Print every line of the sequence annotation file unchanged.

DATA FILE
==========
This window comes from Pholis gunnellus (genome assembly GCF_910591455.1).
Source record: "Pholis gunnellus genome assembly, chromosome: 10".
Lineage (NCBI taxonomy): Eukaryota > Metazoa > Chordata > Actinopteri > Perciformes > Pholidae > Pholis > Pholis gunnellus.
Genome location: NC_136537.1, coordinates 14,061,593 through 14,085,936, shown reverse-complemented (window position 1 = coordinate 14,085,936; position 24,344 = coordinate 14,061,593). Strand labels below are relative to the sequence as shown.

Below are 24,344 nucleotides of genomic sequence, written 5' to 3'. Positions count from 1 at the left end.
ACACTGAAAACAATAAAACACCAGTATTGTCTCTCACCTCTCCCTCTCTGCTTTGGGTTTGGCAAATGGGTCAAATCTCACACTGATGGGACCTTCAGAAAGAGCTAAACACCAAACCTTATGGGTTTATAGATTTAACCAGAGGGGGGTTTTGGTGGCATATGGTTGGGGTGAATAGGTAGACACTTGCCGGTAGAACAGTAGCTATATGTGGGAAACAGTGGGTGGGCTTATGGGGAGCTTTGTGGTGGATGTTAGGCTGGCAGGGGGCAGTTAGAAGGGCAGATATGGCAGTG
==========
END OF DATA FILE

This window comes from Pholis gunnellus (genome assembly GCF_910591455.1).
Source record: "Pholis gunnellus genome assembly, chromosome: 10".
Lineage (NCBI taxonomy): Eukaryota > Metazoa > Chordata > Actinopteri > Perciformes > Pholidae > Pholis > Pholis gunnellus.
Genome location: NC_136537.1, coordinates 14,061,593 through 14,085,936, shown reverse-complemented (window position 1 = coordinate 14,085,936; position 24,344 = coordinate 14,061,593). Strand labels below are relative to the sequence as shown.

Below are 24,344 nucleotides of genomic sequence, written 5' to 3'. Positions count from 1 at the left end.
ACACTGAAAACAATAAAACACCAGTATTGTCTCTCACCTCTCCCTCTCTGCTTTGGGTTTGGCAAATGGGTCAAATCTCACACTGATGGGACCTTCAGAAAGAGCTAAACACCAAACCTTATGGGTTTATAGATTTAACCAGAGGGGGGTTTTGGTGGCATATGGTTGGGGTGAATAGGTAGACACTTGCCGGTAGAACAGTAGCTATATGTGGGAAACAGTGGGTGGGCTTATGGGGAGCTTTGTGGTGGATGTTAGGCTGGCAGGGGGCAGTTAGAAGGGCAGATATGGCAGTG